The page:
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Wednesday, December 14, 2016

Waiting on the world to change

Four years ago, the unfathomable happened at Sandy Hook Elementary School.  Children and adults who tried to protect them were slaughtered in a place where they should have felt safe, where they should have BEEN safe.  After that horrific day, there have been terrible shootings in San Bernadino, the Navy Yard in D.C., and Orlando just to name a few.  Since Sandy Hook, there have been 186 shootings on school campuses in the U. S.

ONE HUNDRED AND EIGHTY SIX.

What are we going to do about it?

I don't know.   I don't have all the answers; hell, I don't even have one answer.  One thing I do know, however, is that nothing has changed.  There are still mass shootings and individual shootings and horrific public spectacles of hate.  And what are we doing?

We're arguing about "illegal" emails.  We're arguing about deflated footballs.  We're watching celebrity meltdowns with a gleeful sense of schadenfreude.  We judge people who say "Happy Holidays" and others who say "Merry Christmas." We're blatantly ignoring the fact that maybe something could be done, and we're just not doing it.

Maybe we're all becoming numb when we see the news of yet another shooting and more death and more sorrow.  Perhaps we fall asleep at night thinking about how lucky we are that it wasn't us.  It's always someone else, somewhere else.  Worse yet, there are people who believe it never happened, and Sandy Hook was simply filled with actors playing parts.

This is unacceptable.  It was unacceptable then, and it's certainly unacceptable now.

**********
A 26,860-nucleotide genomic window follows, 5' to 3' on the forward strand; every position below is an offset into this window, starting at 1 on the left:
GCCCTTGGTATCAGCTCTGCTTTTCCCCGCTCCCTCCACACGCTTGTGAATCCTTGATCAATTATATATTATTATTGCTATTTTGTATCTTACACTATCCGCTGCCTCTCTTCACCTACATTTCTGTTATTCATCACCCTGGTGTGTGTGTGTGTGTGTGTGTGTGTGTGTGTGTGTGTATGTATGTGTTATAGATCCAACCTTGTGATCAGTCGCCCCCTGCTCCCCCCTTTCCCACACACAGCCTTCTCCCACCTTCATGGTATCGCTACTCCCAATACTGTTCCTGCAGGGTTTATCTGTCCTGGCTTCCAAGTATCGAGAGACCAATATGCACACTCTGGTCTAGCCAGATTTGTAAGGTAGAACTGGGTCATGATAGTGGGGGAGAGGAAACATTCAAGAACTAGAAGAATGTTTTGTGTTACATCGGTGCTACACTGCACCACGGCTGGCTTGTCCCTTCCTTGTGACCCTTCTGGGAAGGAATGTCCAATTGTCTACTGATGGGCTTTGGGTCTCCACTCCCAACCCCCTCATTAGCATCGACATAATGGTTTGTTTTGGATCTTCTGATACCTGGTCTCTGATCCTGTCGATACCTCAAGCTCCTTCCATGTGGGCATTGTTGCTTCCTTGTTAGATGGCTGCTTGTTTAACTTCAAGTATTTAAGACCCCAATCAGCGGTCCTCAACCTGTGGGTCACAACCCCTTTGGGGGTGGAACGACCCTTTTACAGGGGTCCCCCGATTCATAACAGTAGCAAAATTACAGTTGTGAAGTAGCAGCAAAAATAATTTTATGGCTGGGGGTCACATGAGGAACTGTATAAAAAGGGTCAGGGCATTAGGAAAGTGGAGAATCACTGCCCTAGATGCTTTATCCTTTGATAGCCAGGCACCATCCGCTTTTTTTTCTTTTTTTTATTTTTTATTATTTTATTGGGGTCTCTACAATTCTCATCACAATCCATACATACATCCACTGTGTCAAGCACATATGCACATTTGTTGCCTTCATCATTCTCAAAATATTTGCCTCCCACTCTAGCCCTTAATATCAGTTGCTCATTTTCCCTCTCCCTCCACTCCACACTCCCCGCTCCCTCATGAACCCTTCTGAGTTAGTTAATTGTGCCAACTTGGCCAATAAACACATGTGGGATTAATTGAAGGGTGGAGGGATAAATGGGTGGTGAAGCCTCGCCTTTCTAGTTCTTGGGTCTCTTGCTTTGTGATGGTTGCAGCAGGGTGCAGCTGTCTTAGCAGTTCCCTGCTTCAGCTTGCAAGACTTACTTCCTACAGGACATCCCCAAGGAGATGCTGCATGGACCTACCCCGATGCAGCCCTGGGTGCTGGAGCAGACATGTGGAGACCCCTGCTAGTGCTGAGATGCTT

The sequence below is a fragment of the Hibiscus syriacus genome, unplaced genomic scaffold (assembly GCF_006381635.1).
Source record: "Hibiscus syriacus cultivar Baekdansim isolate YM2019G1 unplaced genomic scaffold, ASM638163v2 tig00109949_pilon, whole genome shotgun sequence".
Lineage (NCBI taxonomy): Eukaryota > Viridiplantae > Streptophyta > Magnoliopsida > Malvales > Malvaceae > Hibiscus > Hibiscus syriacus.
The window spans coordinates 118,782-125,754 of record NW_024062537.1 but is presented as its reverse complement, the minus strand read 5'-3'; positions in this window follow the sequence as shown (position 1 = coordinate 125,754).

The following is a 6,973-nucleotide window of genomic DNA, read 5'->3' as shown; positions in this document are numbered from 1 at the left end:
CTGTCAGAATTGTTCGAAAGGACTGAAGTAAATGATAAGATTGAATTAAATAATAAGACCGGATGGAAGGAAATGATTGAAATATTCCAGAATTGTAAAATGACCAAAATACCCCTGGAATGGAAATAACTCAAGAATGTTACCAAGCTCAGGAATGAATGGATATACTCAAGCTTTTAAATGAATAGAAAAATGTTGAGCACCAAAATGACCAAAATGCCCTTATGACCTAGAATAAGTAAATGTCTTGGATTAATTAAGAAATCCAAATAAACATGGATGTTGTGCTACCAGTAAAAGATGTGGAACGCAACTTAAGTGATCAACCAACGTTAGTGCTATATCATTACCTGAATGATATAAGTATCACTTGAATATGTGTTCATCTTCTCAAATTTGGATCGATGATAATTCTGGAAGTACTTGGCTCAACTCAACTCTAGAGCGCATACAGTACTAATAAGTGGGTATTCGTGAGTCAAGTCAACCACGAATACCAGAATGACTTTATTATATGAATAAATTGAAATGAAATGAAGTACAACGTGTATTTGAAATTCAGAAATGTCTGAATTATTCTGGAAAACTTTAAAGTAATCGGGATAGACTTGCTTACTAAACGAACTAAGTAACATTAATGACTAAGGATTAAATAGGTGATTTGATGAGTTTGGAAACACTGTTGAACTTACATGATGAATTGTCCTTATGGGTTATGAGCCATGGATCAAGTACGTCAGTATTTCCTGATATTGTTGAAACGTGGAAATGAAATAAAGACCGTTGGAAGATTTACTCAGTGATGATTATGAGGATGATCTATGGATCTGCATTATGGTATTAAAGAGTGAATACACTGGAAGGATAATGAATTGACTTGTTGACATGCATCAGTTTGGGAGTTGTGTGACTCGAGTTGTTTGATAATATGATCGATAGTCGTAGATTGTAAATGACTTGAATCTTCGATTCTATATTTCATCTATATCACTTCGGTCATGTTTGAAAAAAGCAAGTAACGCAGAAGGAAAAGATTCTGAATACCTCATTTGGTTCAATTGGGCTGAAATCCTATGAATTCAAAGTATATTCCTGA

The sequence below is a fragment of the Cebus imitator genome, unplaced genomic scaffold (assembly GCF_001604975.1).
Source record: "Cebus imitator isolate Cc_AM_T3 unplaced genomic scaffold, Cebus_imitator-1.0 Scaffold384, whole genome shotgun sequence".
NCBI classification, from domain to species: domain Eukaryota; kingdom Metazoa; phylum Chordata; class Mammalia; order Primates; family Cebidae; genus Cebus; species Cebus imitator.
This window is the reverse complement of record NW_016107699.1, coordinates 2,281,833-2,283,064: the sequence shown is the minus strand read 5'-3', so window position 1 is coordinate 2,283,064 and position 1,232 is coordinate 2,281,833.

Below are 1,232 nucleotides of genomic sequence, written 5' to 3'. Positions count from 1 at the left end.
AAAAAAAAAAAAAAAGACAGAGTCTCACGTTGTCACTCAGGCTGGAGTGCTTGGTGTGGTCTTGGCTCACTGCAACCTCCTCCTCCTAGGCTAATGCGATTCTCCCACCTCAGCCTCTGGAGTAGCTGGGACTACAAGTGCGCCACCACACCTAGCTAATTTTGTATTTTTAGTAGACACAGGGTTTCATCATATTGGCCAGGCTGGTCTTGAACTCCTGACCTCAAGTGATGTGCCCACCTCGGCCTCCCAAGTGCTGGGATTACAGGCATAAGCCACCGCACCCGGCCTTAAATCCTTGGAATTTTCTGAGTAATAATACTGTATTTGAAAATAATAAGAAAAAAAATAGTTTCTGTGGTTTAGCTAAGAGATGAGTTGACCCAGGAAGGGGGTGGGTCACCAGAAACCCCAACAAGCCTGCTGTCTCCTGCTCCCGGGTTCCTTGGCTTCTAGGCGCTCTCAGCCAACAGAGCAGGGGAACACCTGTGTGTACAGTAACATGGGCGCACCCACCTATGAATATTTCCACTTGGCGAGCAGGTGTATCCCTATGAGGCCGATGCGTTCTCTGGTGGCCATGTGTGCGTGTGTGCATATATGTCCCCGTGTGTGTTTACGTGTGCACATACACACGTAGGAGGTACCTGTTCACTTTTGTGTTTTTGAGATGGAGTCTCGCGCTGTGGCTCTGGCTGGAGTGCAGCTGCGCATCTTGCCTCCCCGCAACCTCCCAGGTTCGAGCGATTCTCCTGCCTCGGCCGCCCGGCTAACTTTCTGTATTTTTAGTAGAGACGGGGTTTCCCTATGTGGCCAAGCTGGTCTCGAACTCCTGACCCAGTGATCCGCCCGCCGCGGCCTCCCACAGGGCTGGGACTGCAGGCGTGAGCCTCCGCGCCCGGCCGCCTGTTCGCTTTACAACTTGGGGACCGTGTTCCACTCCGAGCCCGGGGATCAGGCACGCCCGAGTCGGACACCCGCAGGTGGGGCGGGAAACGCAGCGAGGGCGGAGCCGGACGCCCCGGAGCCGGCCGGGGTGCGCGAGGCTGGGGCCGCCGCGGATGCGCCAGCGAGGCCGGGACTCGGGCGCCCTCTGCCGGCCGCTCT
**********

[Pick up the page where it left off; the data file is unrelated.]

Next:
Now is usually the time when people chime in about the rights of gun owners and the Constitution and, you know, the things.  But I don't care.  I really don't.  What is it the kids say, "Sorry, not sorry"? The victims of Sandy Hook had rights.  Those little ones, 6 and 7 years old, they had rights.  Life, liberty, and the pursuit of happiness were stolen from them in single, awful moments, so please, don't tell me about your right to be able to shoot whatever you want.

While you're decorating, baking, buying, caroling, and hugging this holiday season, take a moment to think about the families who can't hug their loved ones this year because of a gun.  Really think about it.  Then think about what we need to do to ensure that this won't keep happening. Unless we all decide to make a change, the horror of all of the mass shootings will become just another blurb in the news.  We're better than that; we truly have to be better than that.

On the inside of a kitchen cabinet, I have a list of the victims of Sandy Hook.  It reminds me each and every day to be sure my children know how much they are loved before they get on the school bus and to kiss my husband every single time one of us leaves the house and to let go of the little things in life that are annoying, to be sure, but unimportant.  The list reminds me to live, but it also reminds me that there is work to be done, hard work.   I hope it reminds you, too.

Charlotte Bacon, 6                                            
Chase Kowalski, 6
Daniel Barden, 7                                                
Catherine Hubbard, 6
Noah Pozner, 6                                                  
Josephine Gay, 7
Jack Pinto, 6                                                      
Emilie Parker, 6
Jesse Lewis, 6                                                    
Caroline Previdi, 6
Grace McDonnell, 7                                          
Arielle Richman, 6
Dylan Hockley, 6                                              
Benjamin Wheeler, 6
Jessica Rekos, 6                                                
Allison Wyatt, 6
Ana Marquez-Greene, 6                                    
Vicki Soto, 27
Madeleine Hsu, 6                                              
Mary Sherlach, 56
Olivia Engel, 6                                                  
Dawn Hochsprung, 47
James Mattioli, 6                                              
Rachel D'avino, 29
Lauren Rousseau, 30                                        
Anne Marie Murphy, 52

Go to Everytown for Gun Safety for more information.

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